August 11, 2021
The worst sin toward our fellow creatures is not to hate them, but to be indifferent to them: that’s the essence of inhumanity.
George Bernard Shaw
Ray’s Daily first published on August 8, 2005
“My property taxes are too high,” “My boss is a jerk,” “It is too damn hot,” “Gasoline cost’s way too much,” “Somebody is getting more than their fair share, medical costs are way too high,” we hear these kind of complaints every day, I know I have made many myself. Fortunately we are in a country where we can complain without consequence other than the fact that others walk away when we become to much of a pain. In a democracy we have a right to our opinions and are expected to express them at the ballot box.
Too many others either don’t have the opportunity to complain or really have things to complain about. Last week I had the good fortune to be invited to join a small group to meet and listen to Ellen Johnson Sirleaf. She is the leading candidate for the presidency of Liberia. She has watched her country go through years of civil war, governments that where led by corrupt dictatorships, and a deteriorating society. She had to go into exile as it became too hostile for her to stay home. Fortunately for her country she continued to spend her time devoted to people both as undersecretary general of the Untied Nations and as an advisor to a number of public and private humanitarian organizations.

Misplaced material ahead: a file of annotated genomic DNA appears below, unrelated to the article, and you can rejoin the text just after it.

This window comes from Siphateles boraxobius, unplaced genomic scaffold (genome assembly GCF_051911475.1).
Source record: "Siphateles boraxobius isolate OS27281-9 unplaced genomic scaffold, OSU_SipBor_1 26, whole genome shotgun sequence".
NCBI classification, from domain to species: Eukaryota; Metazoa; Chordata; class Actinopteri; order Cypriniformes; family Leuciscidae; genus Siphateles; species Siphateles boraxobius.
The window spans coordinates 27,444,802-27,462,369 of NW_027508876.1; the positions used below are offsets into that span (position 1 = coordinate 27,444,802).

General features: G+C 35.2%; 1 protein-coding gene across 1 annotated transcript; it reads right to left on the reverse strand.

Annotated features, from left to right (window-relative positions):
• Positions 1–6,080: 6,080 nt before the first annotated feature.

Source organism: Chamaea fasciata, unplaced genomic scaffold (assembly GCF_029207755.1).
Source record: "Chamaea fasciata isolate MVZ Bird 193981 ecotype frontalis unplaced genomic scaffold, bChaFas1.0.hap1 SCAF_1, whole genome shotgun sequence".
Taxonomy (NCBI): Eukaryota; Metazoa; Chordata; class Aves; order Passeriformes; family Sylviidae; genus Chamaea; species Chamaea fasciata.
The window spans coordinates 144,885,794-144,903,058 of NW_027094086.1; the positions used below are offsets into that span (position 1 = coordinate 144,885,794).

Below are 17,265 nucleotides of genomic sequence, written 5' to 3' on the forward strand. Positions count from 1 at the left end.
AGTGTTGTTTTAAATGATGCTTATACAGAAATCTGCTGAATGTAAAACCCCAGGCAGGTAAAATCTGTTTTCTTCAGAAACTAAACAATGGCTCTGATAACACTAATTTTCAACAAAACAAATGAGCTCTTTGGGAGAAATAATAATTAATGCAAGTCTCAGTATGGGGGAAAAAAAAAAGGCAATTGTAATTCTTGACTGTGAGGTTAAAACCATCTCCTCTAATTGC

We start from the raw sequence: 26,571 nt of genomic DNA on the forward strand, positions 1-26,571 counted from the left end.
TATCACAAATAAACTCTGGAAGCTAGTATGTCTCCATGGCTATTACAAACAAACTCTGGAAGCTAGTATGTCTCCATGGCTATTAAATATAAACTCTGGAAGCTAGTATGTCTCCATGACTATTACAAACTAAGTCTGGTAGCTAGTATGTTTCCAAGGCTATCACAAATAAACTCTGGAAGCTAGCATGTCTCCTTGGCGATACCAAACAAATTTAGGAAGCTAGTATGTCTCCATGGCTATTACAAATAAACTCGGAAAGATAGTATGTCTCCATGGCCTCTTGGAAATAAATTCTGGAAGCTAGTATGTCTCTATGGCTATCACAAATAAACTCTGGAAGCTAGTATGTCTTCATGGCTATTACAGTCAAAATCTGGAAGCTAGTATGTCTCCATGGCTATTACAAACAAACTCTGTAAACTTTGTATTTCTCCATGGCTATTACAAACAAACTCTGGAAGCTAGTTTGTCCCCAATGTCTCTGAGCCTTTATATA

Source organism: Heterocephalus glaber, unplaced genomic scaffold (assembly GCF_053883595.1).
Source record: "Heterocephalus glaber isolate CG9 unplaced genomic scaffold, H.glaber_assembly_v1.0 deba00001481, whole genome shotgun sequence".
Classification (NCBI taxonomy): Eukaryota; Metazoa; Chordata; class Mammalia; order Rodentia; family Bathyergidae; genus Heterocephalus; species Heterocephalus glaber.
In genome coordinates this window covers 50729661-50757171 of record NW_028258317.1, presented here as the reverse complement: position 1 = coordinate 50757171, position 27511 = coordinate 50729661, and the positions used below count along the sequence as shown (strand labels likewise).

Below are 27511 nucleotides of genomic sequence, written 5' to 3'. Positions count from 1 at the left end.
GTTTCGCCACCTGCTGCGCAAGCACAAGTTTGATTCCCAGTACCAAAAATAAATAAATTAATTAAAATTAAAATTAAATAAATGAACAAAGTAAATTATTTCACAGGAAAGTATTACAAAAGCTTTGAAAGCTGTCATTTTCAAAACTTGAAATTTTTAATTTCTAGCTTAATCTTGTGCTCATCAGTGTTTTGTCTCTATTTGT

Today she is leading the Liberian unity movement that is working to bring her country back together and to eventually be able to sustain peace without dependence on UN Peacekeepers. The small audience in attendance last week were primarily Liberian and African experts as well as community leaders, and of course myself, who is neither. The dialogue outlined the difficulty attendant with first winning a free election and then solving her nation’s problems. Problems such as:
- 85% unemployment.
- Refugees returning to their villages only to find that they no longer exist.
- 100,000 disarmed children and young people who were made to kill, often having no other choice.
- A broken and often corrupt civil service.
- Operating sweetheart contracts signed by a dictatorship that sold his country for kickbacks.
- An infrastructure that has broken down to the point that often something as basic as water supply is unreliable at best.
So why am I reporting all of this to you? It is because I walked away realizing that all those things that we complain about pale by comparison. I don’t mean that we should stop doing what we can as citizens to make things better, what I do mean is that we are fortunate to only have the problems we have. When I think of life and how we became part of it I cannot help thinking that if it were not for my good fortune at birth I might have been one of those who are truly suffering, rather than one that is merely inconvenienced.
Real education should educate us out of self into something far finer; into a selflessness which links us with all humanity.
She said, when my granddaughter, Ann, was 9-years-old, she was given an assignment by her teacher to write a story on “Where my family came from.” The purpose was to understand your genealogy.